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Neurons in the brainstem that regulate illness symptoms found in mouse model

Neurons in the brainstem that regulate illness symptoms found in mouse model

A team of researchers at The Rockefeller University, working with a colleague from Fudan University, has found the neuron clusters in the mouse brain that regulate illness symptoms. In their paper published in the journal Nature, the group describes the multi-stage process they conducted to locate the nerve bundles and why finding them could be important. Amirah-Iman Hicks and Masha Prager-Khoutorsky with McGill University, have published a News & Views piece in the same journal issue outlining the work.

When people (or mice) become sick, they tend to exhibit symptoms such as fever, aches and nausea. Prior research has shown that the body produces such symptoms as a way to combat whatever is behind the illness. But how the brain carries out these activities is still unknown. In this new effort, the researchers studied mice exhibiting illness symptoms.

The researchers first injected them with lipopolysaccharide, a bacterial endotoxin, rather than infecting them directly—this allowed for more consistent symptoms. They then conducted brain scans on the mice multiple times over 24 hours to learn more about what was happening in the brain as it initiated illness symptoms. They found that shortly after the first injection, a subset of neurons in the brainstem called the nucleus of the tract (NTS) became active, as did the area postrema (AP). Prior research has shown that the NTS receives signals from the large intestine and the AP is constantly bathed in humoral factors.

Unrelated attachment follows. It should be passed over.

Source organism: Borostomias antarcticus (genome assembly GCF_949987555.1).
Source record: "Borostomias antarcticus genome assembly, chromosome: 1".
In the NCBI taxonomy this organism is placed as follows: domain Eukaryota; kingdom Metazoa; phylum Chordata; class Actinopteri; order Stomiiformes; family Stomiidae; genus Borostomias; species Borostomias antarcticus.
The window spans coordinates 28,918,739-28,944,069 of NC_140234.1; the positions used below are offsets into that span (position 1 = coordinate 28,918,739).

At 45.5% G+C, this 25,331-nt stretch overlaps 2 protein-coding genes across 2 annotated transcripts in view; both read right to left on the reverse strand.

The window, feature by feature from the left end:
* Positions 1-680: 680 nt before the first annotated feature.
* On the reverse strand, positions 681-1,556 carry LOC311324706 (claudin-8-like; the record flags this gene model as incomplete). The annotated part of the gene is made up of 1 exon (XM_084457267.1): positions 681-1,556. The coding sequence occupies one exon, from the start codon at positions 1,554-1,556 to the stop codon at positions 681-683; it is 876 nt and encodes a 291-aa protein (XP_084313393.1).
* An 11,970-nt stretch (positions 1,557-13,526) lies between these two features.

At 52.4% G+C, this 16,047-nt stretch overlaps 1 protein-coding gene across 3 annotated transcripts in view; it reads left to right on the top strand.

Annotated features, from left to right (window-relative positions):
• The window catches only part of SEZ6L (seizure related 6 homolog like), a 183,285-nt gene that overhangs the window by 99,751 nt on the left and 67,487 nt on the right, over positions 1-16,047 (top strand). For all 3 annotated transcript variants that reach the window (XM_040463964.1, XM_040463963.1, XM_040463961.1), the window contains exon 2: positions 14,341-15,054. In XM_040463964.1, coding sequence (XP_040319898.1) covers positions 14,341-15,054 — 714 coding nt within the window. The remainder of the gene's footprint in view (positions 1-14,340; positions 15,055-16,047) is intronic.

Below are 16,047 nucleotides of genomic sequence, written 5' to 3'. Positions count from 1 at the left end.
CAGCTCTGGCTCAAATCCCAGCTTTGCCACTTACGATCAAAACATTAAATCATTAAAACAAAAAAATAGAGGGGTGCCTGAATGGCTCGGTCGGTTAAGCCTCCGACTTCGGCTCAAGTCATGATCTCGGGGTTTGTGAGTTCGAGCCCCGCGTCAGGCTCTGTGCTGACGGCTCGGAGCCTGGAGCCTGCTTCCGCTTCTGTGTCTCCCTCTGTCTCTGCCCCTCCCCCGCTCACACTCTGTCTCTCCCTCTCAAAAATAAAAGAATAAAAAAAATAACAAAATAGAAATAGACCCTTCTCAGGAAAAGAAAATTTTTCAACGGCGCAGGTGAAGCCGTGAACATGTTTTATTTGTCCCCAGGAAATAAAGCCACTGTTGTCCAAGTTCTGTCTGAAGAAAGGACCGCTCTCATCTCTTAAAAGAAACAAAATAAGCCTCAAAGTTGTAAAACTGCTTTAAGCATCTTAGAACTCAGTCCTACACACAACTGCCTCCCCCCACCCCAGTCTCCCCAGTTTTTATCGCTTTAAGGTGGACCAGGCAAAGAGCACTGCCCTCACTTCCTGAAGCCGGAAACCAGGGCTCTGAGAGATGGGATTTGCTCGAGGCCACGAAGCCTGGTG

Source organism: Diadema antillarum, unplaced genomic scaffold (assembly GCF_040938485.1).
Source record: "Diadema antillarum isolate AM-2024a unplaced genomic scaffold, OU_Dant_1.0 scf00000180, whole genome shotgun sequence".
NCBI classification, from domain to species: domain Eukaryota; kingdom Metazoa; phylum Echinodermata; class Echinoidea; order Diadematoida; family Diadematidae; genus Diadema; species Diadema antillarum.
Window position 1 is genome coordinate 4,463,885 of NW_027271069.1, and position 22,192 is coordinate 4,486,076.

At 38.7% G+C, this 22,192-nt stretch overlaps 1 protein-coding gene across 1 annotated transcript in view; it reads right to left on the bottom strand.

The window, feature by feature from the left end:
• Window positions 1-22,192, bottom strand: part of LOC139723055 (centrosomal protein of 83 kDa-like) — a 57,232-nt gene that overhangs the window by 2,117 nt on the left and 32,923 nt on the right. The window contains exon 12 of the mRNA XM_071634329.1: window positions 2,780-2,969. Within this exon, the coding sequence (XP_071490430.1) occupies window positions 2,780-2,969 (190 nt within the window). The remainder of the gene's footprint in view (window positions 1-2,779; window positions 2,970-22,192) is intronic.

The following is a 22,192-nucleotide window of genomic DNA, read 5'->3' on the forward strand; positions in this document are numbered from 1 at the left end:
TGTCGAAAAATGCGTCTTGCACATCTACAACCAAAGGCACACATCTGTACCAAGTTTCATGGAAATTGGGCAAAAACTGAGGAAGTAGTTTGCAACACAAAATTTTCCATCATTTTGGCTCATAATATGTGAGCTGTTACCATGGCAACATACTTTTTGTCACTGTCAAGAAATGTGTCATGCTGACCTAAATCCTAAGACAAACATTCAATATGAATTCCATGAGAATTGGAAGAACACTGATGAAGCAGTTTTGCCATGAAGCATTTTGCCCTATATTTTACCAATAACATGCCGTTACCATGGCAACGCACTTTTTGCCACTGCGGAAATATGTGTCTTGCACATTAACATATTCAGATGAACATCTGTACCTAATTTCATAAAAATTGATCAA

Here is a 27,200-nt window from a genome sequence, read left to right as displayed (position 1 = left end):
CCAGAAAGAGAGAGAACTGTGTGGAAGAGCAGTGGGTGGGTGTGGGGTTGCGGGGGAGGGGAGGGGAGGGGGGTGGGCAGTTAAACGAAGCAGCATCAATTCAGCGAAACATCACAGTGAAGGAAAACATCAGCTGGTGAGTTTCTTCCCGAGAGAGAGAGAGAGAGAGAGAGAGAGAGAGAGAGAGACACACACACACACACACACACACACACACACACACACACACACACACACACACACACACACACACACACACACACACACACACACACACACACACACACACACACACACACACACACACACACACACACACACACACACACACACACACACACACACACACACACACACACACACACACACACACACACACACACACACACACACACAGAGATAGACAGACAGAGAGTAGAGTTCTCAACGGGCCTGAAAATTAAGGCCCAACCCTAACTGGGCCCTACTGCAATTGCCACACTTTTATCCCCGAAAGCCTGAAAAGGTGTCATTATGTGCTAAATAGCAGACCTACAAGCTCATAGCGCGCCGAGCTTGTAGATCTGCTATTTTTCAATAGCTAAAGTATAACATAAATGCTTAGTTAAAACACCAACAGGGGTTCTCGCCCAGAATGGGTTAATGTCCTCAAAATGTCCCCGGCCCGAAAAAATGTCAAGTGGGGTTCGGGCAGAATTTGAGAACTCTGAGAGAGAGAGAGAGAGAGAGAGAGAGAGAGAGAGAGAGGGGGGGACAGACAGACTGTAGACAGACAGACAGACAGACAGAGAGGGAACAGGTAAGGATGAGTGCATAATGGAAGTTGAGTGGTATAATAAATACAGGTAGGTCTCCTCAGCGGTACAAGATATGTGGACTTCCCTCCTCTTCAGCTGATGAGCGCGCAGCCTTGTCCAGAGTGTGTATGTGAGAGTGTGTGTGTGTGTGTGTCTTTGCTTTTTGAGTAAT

The researchers then used a technique called TRAP2 to activate the neural group in test mice who did not receive injections of lipopolysaccharide. These mice exhibited the same illness symptoms as those mice who had received the injections. They also found that inhibiting the nerve groups in mice who did have the injection greatly reduced illness symptoms.

Next, the researchers conducted RNA sequencing on the cells in the nerve groups they had identified—that allowed them to identify the particular neurons within the clusters they had identified that were responsible for initiating illness symptoms.

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